Ford takes cues from Avatar

Uses motion capture technology to build a 'digital worker'

Jim Chiang in the process of motion capturing the human subject.

Jim Chiang in the process of motion capturing the human subject.

As Ford slowly recovers from the impact of the global financial crisis on car sales, particularly in the US, the company has looked to Hollywood for the design of its first digital worker.

Combining Avatar-inspired motion capture technology with human modelling software, the manikin is designed for use in ergonomic assessments of its workers to make their working environment easier.

Ford US vehicle operations manufacturing engineering ergonomics specialist, Allison Stephens, said in a statement that the manikin would be used for virtual build projects.

"In the virtual build event, the digital workers assemble the vehicle part by part on a wall sized computer screen as the program team scrutinises the vehicle’s manufacturing feasibility such as how well the parts go together in the assigned sequence and at the specific plant where the vehicle is to be produced."

The worker's first assignments are for new products planned for assembly plants in China, the Ford Focus being assembled in Germany and the US, and the Ranger, which is being built in Thailand and South Africa.

“We need to have all four regions of Ford using the same manikin,” said Stephens. “Because we’re building global vehicles, we need to have one engineering direction. That’s what we have done."

To determine the dimensions of the workers, Ford North America and Ford of Europe collected data from their operators in six assembly plants around the world — Mexico, Spain, China, Germany, England and the US.

The data was then analysed by a researcher at Penn State, who determined a dimension that would reflect Ford’s global worker population. These manikins can then be customised to the regional Ford population that is building a specific vehicle.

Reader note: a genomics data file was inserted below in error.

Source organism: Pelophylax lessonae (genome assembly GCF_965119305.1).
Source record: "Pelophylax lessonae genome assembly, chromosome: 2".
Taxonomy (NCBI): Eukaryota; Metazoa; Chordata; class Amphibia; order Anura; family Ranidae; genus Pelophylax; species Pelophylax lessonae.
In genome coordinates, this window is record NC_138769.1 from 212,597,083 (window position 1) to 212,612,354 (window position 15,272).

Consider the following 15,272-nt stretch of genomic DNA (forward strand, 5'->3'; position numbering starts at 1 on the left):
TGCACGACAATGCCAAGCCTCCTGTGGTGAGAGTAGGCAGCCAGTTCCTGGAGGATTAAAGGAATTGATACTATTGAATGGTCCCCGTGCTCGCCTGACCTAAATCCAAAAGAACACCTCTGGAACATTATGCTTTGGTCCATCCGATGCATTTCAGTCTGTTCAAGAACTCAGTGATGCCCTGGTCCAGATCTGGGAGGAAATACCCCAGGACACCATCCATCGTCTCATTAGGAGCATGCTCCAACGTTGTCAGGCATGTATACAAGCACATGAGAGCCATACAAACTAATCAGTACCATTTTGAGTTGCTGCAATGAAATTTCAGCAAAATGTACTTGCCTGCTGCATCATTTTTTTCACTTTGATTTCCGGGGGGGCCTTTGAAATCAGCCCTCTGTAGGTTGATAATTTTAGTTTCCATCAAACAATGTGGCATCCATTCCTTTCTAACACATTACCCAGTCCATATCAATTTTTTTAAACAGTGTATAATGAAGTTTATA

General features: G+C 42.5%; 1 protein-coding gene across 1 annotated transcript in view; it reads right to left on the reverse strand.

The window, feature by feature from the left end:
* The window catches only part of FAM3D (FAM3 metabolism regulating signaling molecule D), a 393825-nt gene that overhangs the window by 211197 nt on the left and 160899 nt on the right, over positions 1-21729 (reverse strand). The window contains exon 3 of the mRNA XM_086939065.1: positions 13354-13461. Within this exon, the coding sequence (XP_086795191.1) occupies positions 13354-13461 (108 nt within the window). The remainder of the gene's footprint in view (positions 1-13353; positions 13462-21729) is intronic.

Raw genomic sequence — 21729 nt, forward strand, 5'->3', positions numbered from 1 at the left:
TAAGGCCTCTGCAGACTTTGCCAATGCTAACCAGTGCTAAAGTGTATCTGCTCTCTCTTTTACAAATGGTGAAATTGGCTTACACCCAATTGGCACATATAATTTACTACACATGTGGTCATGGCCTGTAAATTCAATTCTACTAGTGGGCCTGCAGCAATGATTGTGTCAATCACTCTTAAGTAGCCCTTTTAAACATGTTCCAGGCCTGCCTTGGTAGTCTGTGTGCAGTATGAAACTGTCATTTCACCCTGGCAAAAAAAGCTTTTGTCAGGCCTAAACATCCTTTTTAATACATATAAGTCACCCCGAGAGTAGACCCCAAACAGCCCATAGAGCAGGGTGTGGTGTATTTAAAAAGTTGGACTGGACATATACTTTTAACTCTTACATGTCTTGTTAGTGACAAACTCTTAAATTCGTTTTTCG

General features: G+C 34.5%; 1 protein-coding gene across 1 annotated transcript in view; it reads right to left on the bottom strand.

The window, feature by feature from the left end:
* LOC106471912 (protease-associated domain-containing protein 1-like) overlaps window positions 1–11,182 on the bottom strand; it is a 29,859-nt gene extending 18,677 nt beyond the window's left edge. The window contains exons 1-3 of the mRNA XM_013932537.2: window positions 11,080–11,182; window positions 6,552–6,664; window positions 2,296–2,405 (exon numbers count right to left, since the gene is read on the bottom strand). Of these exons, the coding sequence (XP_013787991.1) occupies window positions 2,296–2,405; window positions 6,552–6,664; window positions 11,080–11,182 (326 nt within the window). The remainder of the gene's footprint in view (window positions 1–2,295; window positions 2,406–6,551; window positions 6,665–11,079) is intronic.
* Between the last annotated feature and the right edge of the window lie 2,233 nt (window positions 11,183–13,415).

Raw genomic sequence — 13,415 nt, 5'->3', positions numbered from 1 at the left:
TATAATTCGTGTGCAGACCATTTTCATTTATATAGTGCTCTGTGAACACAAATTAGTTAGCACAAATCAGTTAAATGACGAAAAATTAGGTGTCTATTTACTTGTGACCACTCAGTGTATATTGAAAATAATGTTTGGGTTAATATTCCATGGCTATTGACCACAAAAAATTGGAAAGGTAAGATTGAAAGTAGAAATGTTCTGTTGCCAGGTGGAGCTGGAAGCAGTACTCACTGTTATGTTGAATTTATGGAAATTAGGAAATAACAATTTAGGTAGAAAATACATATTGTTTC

“This is a very important move, because now everyone has the benefits of our high standards,” she said. “We’re matching our job demands to our worker capability, so our assembly workers benefit, and because they can do the jobs correctly, customers get the benefit of our improved quality.”

So far, Ford headquarters in Dearborn, Michigan, and Merkenich, Germany, have motion capture technology labs where new ergonomic studies can be performed as new vehicles are designed. Visualisation centres are being developed for Ford Asia Pacific and South America with 3D television sets.

“If we do ergonomic studies for those places, we can simply send them the files and they can watch the studies in 3D. They won’t have to go to the expense of building their own motion capture labs,” said Stephens.

A Ford Australia spokesman could not confirm if a motion capture facility would be built in Australia but said in a statement that the company was looking at ways to improve workplace ergonomics.

In May, the US arm of the company announced that it was planning to use the Google Prediction API to predict driver behaviour and use that input to make cars perform better.

The company's goal was to use Cloud-based storage and computing to collect and process information about how drivers use their vehicles. Accessing those resources over a wireless network, a vehicle could automatically change how it performs, according to Ford.

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